Bosnia’s Catholic Church is expected to hold a mass in Sarajevo commemorating Croatian Nazi-allied soldiers and civilians killed in Bleiburg, Austria, at the end of World War II – prompting concerns among political leaders, Jewish groups and experts.
A large annual event sponsored by the Croatian parliament is usually held in southern Austria, but it was cancelled this year – reportedly due to the coronavirus pandemic – and will be held in Sarajevo on Saturday instead, on behalf of the Bishops’ Conference of Bosnia and Croatia.
Held each May for more than 30 years, the gathering tends to attract thousands of far-right Bleiburg mourners who commemorate the tens of thousands of Nazi-allied soldiers and civilians killed by Yugoslav Partisans as they fled to Austria in May 1945 and surrendered at Bleiburg following the defeat of the Independent State of Croatia (NDH) – a Nazi puppet state led by the fascist Ustasha regime.
While there will also be a commemorative gathering in Zagreb, critics in Bosnia have slammed plans to hold an event in Sarajevo as a provocation and an attempt at rehabilitating the Ustasha regime.
All three of Bosnia’s presidents have condemned the event along with the mayor of Sarajevo, as well as the US and Israeli embassy.
In reflecting on WWII, we must recognize and remember history in its totality. We call on those organizing the Bleiburg commemoration in BiH to refrain from historical revisionism and retrograde rhetoric.
— US Embassy Sarajevo (@USEmbassySJJ) May 11, 2020
Bosnia’s Jewish community, as well as Bosnia’s chapter of PEN, are among those calling for the event to be cancelled.
‘Everyone in Sarajevo was surprised’
Jakob Finci, president of the Jewish community of Sarajevo, told Al Jazeera that Bosnia “has always been anti-fascist”.
In Sarajevo, he said, close to 11,000 people were killed by the Ustasha regime.
“Everyone in Sarajevo was surprised by the decision for the mass for Bleiburg victims, as they call it, to be held in Sarajevo.
“We had just celebrated Victory in Europe Day and Victory Day over Fascism, and seven days later, Croatia is marking a mass in which fascist war criminals were killed at Bleiburg.
“They transferred [the mass] to the Bosnian Archbishops’ Conference … because in Bosnia everything can pass. And if it doesn’t go as planned, then it can be used as proof to say that in Bosnia, there is no place for Croats, that they can’t freely pray to God,” Finci said.
“I don’t think it was necessary for the Catholic Church to do this in Sarajevo. There are other places [to hold the event].”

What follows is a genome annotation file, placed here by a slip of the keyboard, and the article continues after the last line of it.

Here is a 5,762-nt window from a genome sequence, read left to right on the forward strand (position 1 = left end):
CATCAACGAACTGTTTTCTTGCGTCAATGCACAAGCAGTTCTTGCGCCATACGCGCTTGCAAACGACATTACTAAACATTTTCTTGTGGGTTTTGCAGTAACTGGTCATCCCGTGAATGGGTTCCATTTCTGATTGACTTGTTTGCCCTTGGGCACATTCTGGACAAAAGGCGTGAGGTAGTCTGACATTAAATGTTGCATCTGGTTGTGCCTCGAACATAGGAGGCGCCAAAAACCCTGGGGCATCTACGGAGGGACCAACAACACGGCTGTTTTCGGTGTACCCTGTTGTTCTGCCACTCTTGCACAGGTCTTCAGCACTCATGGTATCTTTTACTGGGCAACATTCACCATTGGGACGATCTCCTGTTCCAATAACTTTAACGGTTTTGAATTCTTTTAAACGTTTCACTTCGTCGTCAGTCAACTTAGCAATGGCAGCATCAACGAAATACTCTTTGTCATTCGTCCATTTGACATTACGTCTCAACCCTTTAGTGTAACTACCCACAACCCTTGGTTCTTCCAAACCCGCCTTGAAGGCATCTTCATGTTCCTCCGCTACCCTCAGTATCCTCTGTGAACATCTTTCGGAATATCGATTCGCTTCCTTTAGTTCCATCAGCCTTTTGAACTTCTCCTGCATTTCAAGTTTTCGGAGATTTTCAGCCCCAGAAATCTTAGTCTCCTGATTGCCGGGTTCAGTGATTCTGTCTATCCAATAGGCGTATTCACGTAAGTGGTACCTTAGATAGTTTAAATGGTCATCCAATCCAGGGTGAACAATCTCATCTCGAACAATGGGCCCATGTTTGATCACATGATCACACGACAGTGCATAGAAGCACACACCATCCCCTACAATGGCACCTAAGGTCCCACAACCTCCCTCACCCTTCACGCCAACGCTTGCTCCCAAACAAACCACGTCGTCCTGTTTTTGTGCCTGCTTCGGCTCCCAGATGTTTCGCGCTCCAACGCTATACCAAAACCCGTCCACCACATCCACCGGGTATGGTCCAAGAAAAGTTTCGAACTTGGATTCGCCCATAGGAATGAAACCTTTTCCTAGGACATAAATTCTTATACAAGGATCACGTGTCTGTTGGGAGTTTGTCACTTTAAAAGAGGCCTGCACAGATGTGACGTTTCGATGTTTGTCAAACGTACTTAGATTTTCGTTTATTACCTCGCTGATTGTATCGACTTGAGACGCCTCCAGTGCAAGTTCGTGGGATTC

The Archdiocese of Vrhbosna did not respond to Al Jazeera’s request for comment by the time of publication.
In 2016, the Croatian parliament reintroduced state sponsorship of the event after it was revoked in 2012 over criticism that it was rehabilitating the Ustasha regime. The Croatian parliament reportedly donates 500,000 kunas ($71,500) for the event.
In recent years, Croatia has increasingly been criticised for historical revisionism.
In 2019, the Holocaust Revisionist Report (PDF) listed Croatia as one of four European countries with the worst Holocaust revisionism.
The Bleiburg commemoration has been controversial in Austria as well; Austrian MPs have called it a platform for right-wing “extremists”, and attendees have been arrested for displaying banned fascist symbols.
In 2019, the Austrian Church denied a request from the Croatian Bishops’ Conference for the mass to be held near Bleiburg, saying the event undermines the Catholic Church’s reputation and was being used for nationalist purposes.
‘Relativizing the criminal nature of the Ustasha regime’
The Croatian National Assembly of Bosnia and Herzegovina (HNS), an umbrella organisation of Croat political parties in Bosnia that is also a co-sponsor of the mass, has dismissed criticism as an “attack on all Croats”, Hina wire news agency reported.
“Such reactions … are worrying recurrences of totalitarianism and pose a threat to freedom and equality,” the main council of HNS said.
It said the protests were an attack on the Catholic Church and Cardinal Vinko Puljic, who will be leading the mass, and called for Bosniak officials to “refrain from insulting sacred religious rites and the Croat people in Bosnia and Herzegovina”.
Ivo Goldstein, a Croatian historian and professor at the University of Zagreb, told Al Jazeera that he was disappointed to hear the umbrella body of Bosnian Croats speaking about pressure on Croats.
“The criticism is about an act that relativizes the criminal nature of the Ustasha regime,” he explained.
“Croats aren’t Ustashe – or, the majority were not Ustashe; I keep saying this. This kind of statement from the HNS suggests the opposite.
“It suggests that Croats identify with the Ustashe, which is absolutely not only politically unacceptable but also historically incorrect.”
While there were innocent people killed at Bleiburg, there were also war criminals among them, Goldstein added. The army of the Ustasha NDH had committed several crimes during the war.
If such a mass is to be held, three things need to be said: “That we pray for the innocent, that war criminals were among the killed and that we mourn for the victims of these war criminals and third, that [the Ustasha regime] was a Nazi-fascist creation,” Goldstein said.
However, organisers have yet to condemn the Ustasha regime.